Last edited by Objective Voice; 04-04-13 at 09:52 PM.
If you go to any police department and pull ten officers at random and then go to any gun club or public shooting range and pull ten patrons at random
and have them shoot the police qualification course-be it a paper course or a "hogan's alley" with shoot and no shoot targets
and then have them take the written test that many states require for a CCW license
who do you think will score higher
or the armed civilians
I know the answer-anyone else want to hazard a guess?
we already have one armed deputy at each school, have for years
Please don't say I'm making a mistake when I'm just repeating what I heard from the very people who will be entering my building in that situation. It makes you look silly.
Yes, because our only two options are obviously to give teachers guns or to huddle in the corner. Of course, that's entirely untrue, as the training I attended a few weeks ago demonstrated.Sounds to me like your police want you to just sit tight in your classroom huddled in a corner with your kids. And it sounds to me like you are content to do just that.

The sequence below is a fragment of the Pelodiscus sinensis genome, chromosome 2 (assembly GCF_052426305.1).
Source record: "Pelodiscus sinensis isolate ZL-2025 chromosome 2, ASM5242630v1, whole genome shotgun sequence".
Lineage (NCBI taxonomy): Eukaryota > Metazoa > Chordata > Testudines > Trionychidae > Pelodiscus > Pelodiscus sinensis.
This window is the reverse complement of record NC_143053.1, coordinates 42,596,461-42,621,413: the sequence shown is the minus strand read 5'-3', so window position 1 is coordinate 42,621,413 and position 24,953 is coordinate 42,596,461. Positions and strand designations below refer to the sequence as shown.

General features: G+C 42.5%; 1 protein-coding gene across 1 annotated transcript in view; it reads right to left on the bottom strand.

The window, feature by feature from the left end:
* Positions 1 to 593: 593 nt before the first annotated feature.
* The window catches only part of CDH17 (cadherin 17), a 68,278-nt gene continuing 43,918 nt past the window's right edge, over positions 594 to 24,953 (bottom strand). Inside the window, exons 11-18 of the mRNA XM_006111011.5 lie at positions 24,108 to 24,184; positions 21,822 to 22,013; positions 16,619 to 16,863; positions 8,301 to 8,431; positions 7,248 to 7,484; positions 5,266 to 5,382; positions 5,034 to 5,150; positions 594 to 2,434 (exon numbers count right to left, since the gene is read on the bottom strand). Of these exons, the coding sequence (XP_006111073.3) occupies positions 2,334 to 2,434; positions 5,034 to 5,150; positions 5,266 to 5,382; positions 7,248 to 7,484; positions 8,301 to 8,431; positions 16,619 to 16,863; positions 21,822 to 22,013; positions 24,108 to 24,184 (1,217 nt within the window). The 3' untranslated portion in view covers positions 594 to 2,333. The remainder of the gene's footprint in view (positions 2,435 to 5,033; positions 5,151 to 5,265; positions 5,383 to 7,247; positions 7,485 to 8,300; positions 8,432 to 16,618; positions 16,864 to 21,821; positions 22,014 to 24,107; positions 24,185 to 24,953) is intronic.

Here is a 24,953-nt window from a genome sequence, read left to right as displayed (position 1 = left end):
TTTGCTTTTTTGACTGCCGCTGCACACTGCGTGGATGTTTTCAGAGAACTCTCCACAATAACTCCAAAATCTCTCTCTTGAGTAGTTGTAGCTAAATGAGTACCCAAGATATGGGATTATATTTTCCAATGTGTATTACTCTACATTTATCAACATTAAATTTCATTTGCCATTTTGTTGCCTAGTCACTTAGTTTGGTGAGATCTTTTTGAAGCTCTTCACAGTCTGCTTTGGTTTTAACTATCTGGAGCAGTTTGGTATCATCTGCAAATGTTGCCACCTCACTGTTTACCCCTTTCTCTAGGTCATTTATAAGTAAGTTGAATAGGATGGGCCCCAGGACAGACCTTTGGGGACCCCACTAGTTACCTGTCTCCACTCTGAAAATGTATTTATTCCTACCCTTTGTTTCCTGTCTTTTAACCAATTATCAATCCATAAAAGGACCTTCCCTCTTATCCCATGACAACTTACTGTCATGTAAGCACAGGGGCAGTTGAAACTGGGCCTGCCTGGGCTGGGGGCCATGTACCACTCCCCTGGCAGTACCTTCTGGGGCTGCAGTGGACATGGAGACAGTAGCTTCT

But don't worry about it, I've read your posts on here before, and I wouldn't expect you to consider the concept of me having a little more understanding of what could happen in those situations than you. After all, I'm only the one who actually had the conversations with the officers and the one who went through the training and will continue to go through the training. And you...well....
The amusing part is where you were the one accusing others of not thinking things through. Could you please direct me to the moment I asked you to apologize to me?I have no reason to apologize to you. Heck, I wasn't even TALKING to you when I made my comments. So...unless you are the sock puppet of the person I WAS talking to, you need to get off your high horse, dude.